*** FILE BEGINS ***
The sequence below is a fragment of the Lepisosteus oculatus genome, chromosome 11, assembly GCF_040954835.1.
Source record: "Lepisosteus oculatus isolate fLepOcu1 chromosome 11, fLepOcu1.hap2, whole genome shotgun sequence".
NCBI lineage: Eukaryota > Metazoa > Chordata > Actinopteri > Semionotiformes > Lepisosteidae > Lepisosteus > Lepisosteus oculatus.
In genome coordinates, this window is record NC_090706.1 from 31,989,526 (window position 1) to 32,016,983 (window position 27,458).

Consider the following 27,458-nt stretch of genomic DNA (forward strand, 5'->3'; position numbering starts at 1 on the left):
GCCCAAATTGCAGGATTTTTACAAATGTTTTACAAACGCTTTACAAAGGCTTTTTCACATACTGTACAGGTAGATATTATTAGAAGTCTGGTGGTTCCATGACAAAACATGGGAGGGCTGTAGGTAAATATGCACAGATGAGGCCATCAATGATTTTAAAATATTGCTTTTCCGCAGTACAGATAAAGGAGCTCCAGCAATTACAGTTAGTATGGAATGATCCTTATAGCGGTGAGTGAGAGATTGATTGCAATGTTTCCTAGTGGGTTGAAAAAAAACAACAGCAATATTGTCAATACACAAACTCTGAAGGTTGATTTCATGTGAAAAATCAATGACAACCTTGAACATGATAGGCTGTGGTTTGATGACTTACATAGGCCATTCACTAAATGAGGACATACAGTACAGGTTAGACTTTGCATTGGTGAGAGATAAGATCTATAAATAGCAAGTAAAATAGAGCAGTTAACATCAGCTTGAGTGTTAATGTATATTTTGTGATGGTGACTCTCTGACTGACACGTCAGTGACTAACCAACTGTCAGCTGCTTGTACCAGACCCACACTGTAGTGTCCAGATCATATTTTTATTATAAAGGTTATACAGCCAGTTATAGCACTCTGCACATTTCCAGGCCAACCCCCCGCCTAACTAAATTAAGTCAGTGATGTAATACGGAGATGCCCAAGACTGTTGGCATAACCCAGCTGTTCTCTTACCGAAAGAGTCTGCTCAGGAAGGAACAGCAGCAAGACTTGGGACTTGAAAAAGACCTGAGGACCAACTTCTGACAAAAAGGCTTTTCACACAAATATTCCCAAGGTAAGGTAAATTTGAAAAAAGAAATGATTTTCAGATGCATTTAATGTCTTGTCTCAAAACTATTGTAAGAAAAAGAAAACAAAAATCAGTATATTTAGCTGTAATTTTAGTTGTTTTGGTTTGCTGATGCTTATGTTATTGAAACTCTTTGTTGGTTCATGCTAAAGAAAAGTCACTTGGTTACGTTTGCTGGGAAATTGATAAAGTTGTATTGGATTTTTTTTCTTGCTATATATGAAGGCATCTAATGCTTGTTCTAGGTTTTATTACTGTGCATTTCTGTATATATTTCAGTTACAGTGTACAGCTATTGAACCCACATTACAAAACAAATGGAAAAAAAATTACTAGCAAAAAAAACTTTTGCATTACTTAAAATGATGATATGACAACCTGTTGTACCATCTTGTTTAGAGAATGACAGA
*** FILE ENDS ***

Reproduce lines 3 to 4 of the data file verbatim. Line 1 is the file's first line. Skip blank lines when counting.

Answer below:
NCBI lineage: Eukaryota > Metazoa > Chordata > Actinopteri > Semionotiformes > Lepisosteidae > Lepisosteus > Lepisosteus oculatus.
In genome coordinates, this window is record NC_090706.1 from 31,989,526 (window position 1) to 32,016,983 (window position 27,458).